Israel to build pipeline to absorb sewage from Gaza
Due to the reduction of electricity to Gaza, the wastewater facility in the Gaza Strip has been shut down, causing overflow into Israel; Israel's Water Authority instructs Sderot and the Sha'ar Hanegev to absorb the sewage of Beit Lahiya and Beit Hanun.
Israel will build a pipeline to absorb sewage from neighborhoods in the northern Gaza Strip after the sewage treatment facility there was shut down due to the electricity crisis.
The Sderot Municipality and the Sha'ar Hanegev Regional Council in the Gaza vicinity were asked this week to implement the decision of the Water Authority and to receive the wastewater from Beit Lahiya and Beit Hanun in the Gaza Strip through its sewage treatment facility.
Currently, the sewage from the Gaza Strip flows through Nahal Hanun, is stored in the sands of Moshav Netiv Ha'asara and pollutes the area and the groundwater. Once every few days, Israeli trucks come and draw the sewage.
The new sewage pipe is to be built in the Erez Crossing area. From there, the absorbed sewage will be transferred to the sewage storage facilities of Kibbutz Erez and then to Sha'ar Hanegev and Sderot's sewage treatment facilities.
Sha'ar Hanegev Regional Council head Alon Shuster addressed the Water Authority this week: "The State of Israel should devote great efforts to the flow of dedicated electricity to the sewage treatment plant in Beit Lahia, and not only to solutions that mean the use of Gazan water, which should be used for agriculture in Gaza, . The Sha'ar Hanegev Regional Council and the Association of Towns for Sewage in Sderot-Sha'ar Hanegev do not accept any conclusion made over our heads."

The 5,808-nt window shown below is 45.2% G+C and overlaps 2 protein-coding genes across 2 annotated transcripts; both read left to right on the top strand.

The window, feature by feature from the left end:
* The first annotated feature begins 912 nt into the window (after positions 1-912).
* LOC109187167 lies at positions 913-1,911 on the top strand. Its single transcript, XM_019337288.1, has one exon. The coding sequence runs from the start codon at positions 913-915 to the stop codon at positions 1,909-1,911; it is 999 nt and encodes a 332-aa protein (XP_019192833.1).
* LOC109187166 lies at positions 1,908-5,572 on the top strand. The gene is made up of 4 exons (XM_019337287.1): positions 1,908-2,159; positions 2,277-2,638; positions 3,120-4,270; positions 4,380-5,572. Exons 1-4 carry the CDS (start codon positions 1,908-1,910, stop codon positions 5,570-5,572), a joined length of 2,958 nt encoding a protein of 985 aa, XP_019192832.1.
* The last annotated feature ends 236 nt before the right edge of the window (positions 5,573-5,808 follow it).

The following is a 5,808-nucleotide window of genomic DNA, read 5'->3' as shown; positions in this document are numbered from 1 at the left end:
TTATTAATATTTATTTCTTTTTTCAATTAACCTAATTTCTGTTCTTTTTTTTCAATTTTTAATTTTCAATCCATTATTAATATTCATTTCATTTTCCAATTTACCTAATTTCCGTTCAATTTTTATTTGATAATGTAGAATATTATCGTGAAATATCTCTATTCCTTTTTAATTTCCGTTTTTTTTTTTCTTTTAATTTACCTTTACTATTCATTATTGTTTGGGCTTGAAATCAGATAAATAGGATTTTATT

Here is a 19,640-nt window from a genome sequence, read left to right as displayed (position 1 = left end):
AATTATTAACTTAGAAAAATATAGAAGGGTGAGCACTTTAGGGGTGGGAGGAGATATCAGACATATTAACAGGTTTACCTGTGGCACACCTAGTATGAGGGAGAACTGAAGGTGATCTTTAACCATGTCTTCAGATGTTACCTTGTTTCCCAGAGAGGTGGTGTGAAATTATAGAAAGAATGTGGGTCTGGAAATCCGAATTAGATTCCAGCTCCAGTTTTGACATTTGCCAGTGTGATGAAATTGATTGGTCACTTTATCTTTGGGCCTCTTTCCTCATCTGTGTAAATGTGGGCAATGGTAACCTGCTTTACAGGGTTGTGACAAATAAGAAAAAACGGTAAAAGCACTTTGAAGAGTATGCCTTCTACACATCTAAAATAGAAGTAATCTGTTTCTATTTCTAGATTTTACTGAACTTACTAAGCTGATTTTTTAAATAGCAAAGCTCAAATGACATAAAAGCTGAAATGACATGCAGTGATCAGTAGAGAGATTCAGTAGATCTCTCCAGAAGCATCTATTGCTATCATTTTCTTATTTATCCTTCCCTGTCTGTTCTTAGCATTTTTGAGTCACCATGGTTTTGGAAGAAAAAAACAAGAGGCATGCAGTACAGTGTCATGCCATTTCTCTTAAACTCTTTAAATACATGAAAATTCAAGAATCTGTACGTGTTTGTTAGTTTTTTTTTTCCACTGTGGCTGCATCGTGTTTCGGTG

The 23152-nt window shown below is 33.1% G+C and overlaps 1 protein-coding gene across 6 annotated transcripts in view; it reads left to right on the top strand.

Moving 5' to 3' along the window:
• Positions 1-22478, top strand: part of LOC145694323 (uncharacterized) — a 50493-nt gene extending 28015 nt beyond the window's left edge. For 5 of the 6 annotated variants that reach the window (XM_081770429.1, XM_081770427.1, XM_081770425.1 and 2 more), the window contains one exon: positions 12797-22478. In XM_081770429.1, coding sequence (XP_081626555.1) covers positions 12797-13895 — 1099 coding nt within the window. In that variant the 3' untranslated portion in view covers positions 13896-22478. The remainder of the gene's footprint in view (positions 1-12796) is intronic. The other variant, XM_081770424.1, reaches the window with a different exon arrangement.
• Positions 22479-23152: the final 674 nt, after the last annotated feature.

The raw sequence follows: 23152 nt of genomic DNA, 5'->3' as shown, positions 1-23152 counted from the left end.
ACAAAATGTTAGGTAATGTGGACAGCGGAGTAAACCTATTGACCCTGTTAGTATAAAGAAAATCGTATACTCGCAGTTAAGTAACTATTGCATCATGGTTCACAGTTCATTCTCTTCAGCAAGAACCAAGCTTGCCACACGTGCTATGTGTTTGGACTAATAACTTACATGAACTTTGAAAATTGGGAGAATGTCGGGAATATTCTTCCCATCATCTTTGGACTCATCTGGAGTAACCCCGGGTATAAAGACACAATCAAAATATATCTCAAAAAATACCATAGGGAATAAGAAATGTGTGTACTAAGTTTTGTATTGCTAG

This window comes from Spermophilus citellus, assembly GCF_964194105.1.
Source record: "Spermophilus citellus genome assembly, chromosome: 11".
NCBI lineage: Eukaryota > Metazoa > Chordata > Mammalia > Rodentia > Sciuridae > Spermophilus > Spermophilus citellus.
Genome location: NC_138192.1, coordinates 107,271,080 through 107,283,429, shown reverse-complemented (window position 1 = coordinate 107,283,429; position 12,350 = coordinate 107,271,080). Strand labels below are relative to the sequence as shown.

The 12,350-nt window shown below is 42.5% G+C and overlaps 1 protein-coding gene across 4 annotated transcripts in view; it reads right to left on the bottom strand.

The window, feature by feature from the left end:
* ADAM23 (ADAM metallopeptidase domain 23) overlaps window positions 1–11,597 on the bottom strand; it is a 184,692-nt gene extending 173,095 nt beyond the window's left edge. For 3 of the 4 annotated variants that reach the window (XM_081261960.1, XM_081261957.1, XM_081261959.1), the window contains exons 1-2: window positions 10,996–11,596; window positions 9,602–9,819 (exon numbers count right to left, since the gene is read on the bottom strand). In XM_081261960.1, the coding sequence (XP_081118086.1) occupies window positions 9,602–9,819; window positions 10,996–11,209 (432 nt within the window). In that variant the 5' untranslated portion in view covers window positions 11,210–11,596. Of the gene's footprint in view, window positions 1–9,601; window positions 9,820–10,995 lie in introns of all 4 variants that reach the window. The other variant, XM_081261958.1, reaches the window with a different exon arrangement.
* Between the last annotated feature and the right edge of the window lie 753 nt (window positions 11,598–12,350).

The Water Authority said in response: "The Authority is treating the matter as an emergency event, to stop the massive flow of sewage from the Gaza Strip into the territory of the State of Israel (via Nahal Hanun.) The Water Authority is working to reduce the expected damage from Palestinian wastewater overflows and to protect the wells of the area. The flow of sewage from the Gaza Strip toward the State of Israel began long before and without any connection to the electricity problems in Gaza, and we expect the cooperation of and with all the regional bodies in the region. "
The United Nations envoy to the Middle East, Nickolay Mladenov, met Thursday with Hamas leader Ismail Haniyeh and a number of senior Hamas officials in an attempt to bridge the gap between Hamas and the Palestinian Authority over the electricity cuts.
The Al-Hayat newspaper reported Friday that Mladenov had suggested to Hamas's leadership that the European Union pay the excise tax on diesel fuel entering the Gaza Strip to operate its power plant, which Hamas and the Palestinian Authority refuse to pay. In return, the EU will be allowed to erect an oversight body in Gaza.